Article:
Digital trust and reputation: Applications and security issues

Yuhong Liu, University of Rhode Island

Abstract

Digital Trust borrows the trust concept in sociology to indicate that, in distributed computing and communication systems, one party evaluates whether other parties are trusted to perform a certain action or have a certain property. This dissertation investigates the security issues in digital trust and reputation systems in the context of online social networks and explores a new application of digital trust in biomedical sensor systems. We propose TAUCA, short for joint Temporal And User Correlation Analysis. It identifies malicious users and recovers reputation scores from a novel angle: combination of temporal analysis and user correlation analysis. Benefiting from the rich information in the time-domain, TAUCA identifies the products under attack, the time when attacks occur, and malicious users who insert dishonest ratings. TAUCA and two other representative schemes are tested against real user attack data collected through a cyber competition. TAUCA demonstrates significant advantages. It largely improves the detection rate and reduces the false alarm rate in the detection of malicious users. It also effectively reduces bias in the recovered reputation scores. Defending multiple-user-multiple-target attacks in online reputation systems. Driven by the huge profits of online markets, reputation manipulations have evolved rapidly. Nowadays, some powerful attacks are conducted by companies that make profit through manipulating the reputations of online items for their customers. We define this type of attacks as multiple-user-multiple-target attacks. Compared to the single-target attacks addressed in the previous part, the multiple-target attack usually has larger attack power while it is relatively new to the research community. Very limited work has been done to address it. To address these attacks, we propose a defense scheme that (1) sets up heterogeneous thresholds for detecting multiple suspicious items and (2) identifies target items based on correlation analysis among suspicious items. The proposed scheme and two other comparison schemes are evaluated by a combination of real user data and simulation data. The proposed scheme demonstrates significant advantages in detecting malicious users, recovering reputation scores of target items, and reducing interference to normal items. Note that the concept of "correlation" in this thesis is not as same as the strict definition of correlation in statistics. Given two users, we consider these two users' rating behaviors as two random variables, compute the Euclidean distance between these two random variables and take its inverse as the correlation value between these two given users. Furthermore, the item correlation is calculated by combining user correlation values among users who rate these two items. The concepts of user correlation and item correlation in this thesis are actually introduced to measure the similarity among users and among items. Trust sensor interface for improving reliability of EMG-based user intent recognition. In the above two parts, we studied how to build up secure and reliable digital trust and reputation systems. The next question is that: can we apply this secure and reliable trust and reputation systems in other fields, such as biomedical sensor systems? In such systems, signals obtained from sensors are the basis for monitoring patients' status and making medical decisions. Therefore, ensuring the reliability of sensors is critically important. The digital trust mechanism which dynamically evaluates the reliability of a given object inherently fits in this field. Specifically, we apply the digital trust approach on a neural-machine interface for artificial legs. To achieve natural and smooth control of prostheses, Electromyographic (EMG) signals have been investigated for decoding user intent. However, EMG signals can be easily contaminated by diverse disturbances, leading to errors in user intent recognition and threatening the safety of prostheses users. To address this problem, we propose a trust sensor interface (TSI) that contains 2 modules: (1) abnormality detector that detects diverse disturbances with high accuracy and low latency and (2) trust evaluation that dynamically evaluates the reliability of EMG sensors. Based on the output of the TSI, the user intention recognition (UIR) algorithm is able to dynamically adjust their operations or decisions. Our experiments on five able-bodied subjects and two amputee subjects have demonstrated that the proposed TSI can effectively detect two types of disturbances, motion artifacts and baseline shifts, and improve the reliability of the UIR. (Abstract shortened by UMI.)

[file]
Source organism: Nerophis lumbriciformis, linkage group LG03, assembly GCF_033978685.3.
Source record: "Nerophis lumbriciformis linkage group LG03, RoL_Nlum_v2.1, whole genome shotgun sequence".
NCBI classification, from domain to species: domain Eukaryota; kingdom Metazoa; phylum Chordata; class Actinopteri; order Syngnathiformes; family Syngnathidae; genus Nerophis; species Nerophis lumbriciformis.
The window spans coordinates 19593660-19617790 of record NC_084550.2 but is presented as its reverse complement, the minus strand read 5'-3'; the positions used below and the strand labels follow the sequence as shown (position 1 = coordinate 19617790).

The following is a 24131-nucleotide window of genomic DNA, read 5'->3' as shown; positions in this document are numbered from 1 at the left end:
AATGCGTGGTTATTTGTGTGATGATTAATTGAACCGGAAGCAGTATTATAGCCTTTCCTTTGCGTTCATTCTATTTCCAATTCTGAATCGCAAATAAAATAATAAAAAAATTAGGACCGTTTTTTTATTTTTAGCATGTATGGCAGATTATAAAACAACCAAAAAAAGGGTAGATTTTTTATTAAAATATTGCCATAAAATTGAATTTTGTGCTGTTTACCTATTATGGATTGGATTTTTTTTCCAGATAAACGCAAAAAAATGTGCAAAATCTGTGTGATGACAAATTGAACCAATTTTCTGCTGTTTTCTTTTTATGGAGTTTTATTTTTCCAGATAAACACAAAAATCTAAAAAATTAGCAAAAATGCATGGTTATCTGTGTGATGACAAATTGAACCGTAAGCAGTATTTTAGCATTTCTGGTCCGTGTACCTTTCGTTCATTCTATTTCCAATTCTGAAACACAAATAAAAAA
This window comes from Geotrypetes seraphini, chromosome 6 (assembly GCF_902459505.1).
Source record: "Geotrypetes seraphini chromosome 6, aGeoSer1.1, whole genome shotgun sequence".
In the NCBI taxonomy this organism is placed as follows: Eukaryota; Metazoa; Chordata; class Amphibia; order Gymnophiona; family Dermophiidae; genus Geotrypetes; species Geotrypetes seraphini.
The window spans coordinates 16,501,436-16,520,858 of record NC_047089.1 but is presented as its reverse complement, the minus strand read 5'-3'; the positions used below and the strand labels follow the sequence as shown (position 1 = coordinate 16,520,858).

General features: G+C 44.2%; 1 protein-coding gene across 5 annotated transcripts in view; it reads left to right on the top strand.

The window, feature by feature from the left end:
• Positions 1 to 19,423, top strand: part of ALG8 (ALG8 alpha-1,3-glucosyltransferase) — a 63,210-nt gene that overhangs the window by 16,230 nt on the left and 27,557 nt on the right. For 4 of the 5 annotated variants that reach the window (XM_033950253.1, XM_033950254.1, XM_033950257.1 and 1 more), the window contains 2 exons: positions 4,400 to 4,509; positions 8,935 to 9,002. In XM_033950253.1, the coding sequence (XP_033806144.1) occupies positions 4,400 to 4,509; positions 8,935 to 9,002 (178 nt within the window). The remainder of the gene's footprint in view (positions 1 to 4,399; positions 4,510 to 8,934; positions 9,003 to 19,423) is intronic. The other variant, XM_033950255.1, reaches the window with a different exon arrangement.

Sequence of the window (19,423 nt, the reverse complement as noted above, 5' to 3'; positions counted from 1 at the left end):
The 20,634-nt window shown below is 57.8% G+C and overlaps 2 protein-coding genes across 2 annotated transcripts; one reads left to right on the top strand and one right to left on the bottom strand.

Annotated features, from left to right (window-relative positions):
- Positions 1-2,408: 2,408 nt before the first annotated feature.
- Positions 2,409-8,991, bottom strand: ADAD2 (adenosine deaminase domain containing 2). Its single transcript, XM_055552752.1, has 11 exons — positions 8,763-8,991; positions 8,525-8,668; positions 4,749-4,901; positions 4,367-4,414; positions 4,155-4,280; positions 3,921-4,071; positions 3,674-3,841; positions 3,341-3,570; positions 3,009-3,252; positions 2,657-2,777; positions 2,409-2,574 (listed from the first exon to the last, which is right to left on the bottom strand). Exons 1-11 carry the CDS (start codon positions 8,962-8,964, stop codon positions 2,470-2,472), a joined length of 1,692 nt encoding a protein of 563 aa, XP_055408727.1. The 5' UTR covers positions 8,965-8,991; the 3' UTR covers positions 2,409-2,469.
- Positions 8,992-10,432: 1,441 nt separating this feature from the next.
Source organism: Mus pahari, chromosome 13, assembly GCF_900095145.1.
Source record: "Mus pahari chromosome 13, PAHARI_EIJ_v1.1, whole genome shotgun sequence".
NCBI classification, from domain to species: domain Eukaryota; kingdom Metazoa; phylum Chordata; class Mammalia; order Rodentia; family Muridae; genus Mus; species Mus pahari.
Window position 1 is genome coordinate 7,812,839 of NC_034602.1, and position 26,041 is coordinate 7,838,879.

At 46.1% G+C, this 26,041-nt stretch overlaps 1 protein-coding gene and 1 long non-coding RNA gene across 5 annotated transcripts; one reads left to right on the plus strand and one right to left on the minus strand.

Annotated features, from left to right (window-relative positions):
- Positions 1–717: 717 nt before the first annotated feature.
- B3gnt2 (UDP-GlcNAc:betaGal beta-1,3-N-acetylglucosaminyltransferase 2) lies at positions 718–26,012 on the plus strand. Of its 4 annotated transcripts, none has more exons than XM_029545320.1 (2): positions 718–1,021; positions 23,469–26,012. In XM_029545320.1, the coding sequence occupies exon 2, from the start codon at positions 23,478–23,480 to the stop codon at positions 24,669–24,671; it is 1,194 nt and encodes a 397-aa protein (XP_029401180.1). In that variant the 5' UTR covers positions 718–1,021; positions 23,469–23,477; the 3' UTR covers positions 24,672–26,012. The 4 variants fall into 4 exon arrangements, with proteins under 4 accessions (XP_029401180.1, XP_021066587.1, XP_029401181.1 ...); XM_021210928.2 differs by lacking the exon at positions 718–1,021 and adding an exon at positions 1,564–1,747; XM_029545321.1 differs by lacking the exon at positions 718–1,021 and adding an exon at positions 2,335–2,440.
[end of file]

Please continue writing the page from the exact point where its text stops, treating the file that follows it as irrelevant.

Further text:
Subject Area

Computer Engineering

Recommended Citation

Yuhong Liu, "Digital trust and reputation: Applications and security issues" (2012). Dissertations and Master's Theses (Campus Access). Paper AAI3509755.
https://digitalcommons.uri.edu/dissertations/AAI3509755

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